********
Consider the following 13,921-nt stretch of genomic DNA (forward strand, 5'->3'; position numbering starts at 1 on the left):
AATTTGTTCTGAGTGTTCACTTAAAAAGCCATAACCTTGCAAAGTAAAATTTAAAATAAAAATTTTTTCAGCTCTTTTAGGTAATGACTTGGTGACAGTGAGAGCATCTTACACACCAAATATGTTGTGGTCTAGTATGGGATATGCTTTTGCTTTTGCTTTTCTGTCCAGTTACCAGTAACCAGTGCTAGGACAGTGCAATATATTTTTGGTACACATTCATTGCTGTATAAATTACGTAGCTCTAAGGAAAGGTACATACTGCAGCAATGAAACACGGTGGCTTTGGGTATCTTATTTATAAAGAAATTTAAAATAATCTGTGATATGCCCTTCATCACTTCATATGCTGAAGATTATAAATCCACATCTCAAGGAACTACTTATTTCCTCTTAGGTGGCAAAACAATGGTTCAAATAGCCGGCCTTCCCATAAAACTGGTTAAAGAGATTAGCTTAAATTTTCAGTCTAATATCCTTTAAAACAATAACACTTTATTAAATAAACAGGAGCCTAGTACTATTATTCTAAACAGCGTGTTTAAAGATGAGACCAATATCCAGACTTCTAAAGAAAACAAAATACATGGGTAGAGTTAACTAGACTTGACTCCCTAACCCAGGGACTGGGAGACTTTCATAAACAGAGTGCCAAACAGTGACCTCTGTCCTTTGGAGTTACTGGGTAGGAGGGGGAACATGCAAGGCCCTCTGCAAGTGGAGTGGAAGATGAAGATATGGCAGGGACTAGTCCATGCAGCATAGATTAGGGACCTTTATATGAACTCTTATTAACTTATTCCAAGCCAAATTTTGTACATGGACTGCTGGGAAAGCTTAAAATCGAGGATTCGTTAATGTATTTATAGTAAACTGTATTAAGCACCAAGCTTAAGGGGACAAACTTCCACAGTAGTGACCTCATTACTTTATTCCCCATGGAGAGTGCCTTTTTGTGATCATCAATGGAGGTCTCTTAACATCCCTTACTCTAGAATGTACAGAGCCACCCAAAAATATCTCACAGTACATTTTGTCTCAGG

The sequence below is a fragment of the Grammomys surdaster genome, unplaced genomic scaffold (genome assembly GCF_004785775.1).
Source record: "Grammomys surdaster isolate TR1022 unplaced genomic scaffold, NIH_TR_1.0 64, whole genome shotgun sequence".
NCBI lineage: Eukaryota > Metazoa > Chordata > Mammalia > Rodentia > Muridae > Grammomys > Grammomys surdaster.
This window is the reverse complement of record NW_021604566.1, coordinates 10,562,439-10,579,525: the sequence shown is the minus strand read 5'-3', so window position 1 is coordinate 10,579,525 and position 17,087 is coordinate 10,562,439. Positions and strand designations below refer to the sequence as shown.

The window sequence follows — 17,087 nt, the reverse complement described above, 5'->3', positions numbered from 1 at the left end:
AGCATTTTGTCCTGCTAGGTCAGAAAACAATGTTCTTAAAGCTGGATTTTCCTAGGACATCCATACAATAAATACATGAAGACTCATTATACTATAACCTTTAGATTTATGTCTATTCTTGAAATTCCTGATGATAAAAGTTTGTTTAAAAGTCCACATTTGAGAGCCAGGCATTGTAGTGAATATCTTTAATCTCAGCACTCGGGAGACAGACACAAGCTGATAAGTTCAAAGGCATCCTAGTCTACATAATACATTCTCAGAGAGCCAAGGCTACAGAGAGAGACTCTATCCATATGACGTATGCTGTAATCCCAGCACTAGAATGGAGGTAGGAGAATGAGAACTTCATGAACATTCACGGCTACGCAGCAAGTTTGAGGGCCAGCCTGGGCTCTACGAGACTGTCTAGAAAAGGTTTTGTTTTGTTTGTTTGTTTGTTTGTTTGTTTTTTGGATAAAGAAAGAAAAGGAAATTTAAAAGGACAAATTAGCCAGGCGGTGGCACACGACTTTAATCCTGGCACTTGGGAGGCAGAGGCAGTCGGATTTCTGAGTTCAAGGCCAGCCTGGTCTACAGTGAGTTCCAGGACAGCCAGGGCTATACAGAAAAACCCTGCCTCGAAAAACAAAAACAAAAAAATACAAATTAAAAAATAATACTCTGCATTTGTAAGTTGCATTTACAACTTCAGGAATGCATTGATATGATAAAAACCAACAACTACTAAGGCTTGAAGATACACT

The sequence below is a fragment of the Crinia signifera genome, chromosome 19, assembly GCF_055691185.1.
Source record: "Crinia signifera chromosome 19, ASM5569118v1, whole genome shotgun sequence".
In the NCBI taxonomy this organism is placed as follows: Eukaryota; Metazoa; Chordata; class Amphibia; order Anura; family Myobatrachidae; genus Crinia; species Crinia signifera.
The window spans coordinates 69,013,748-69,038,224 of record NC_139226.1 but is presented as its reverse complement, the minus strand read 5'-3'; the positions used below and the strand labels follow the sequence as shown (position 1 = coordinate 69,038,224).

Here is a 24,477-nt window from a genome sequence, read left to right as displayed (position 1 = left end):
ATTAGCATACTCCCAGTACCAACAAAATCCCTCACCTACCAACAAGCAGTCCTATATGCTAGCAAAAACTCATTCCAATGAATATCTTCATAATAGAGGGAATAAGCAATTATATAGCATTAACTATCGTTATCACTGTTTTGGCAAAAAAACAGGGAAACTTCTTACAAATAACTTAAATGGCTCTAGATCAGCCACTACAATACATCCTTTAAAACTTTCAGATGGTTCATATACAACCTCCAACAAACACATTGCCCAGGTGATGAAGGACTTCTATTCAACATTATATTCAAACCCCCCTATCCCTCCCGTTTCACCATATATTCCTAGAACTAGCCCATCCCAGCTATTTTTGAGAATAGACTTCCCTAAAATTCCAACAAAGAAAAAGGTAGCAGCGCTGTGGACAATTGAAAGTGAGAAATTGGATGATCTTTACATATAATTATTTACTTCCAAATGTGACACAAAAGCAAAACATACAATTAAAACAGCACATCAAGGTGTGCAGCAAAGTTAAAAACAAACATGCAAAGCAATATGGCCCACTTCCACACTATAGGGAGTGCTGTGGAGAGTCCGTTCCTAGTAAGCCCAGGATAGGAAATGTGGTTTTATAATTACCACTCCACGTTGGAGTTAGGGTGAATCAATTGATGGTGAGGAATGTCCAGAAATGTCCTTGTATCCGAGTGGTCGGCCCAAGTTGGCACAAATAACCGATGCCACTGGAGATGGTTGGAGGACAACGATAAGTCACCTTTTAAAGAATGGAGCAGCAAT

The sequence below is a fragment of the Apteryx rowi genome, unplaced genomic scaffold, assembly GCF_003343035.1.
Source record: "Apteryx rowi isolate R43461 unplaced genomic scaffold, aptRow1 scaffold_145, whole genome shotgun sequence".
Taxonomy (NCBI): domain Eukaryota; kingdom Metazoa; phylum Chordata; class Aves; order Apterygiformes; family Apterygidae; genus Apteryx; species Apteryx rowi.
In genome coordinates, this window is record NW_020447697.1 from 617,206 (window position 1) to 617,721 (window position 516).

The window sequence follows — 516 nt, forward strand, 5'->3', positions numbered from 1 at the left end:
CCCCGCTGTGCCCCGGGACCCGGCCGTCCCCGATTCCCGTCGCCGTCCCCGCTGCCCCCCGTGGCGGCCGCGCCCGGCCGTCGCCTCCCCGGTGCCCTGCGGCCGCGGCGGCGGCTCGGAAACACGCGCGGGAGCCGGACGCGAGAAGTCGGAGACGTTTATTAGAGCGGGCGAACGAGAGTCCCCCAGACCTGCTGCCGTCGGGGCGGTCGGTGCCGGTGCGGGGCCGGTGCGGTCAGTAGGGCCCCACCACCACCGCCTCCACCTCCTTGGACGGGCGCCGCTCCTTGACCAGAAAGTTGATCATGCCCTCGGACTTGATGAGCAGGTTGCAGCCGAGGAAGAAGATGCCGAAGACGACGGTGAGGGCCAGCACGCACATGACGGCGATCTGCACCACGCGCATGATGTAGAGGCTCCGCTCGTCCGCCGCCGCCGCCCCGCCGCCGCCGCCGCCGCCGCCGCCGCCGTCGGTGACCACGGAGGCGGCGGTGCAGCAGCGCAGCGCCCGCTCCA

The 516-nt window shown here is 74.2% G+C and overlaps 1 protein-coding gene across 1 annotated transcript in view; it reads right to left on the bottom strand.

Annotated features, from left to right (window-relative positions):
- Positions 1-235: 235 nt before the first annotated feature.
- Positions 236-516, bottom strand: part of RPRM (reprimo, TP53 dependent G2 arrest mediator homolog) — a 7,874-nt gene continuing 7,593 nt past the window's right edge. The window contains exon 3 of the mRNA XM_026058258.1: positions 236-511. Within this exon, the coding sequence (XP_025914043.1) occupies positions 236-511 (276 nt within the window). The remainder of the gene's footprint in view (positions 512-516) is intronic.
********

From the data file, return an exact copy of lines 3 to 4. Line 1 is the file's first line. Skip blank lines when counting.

The sequence below is a fragment of the Grammomys surdaster genome, unplaced genomic scaffold (genome assembly GCF_004785775.1).
Source record: "Grammomys surdaster isolate TR1022 unplaced genomic scaffold, NIH_TR_1.0 64, whole genome shotgun sequence".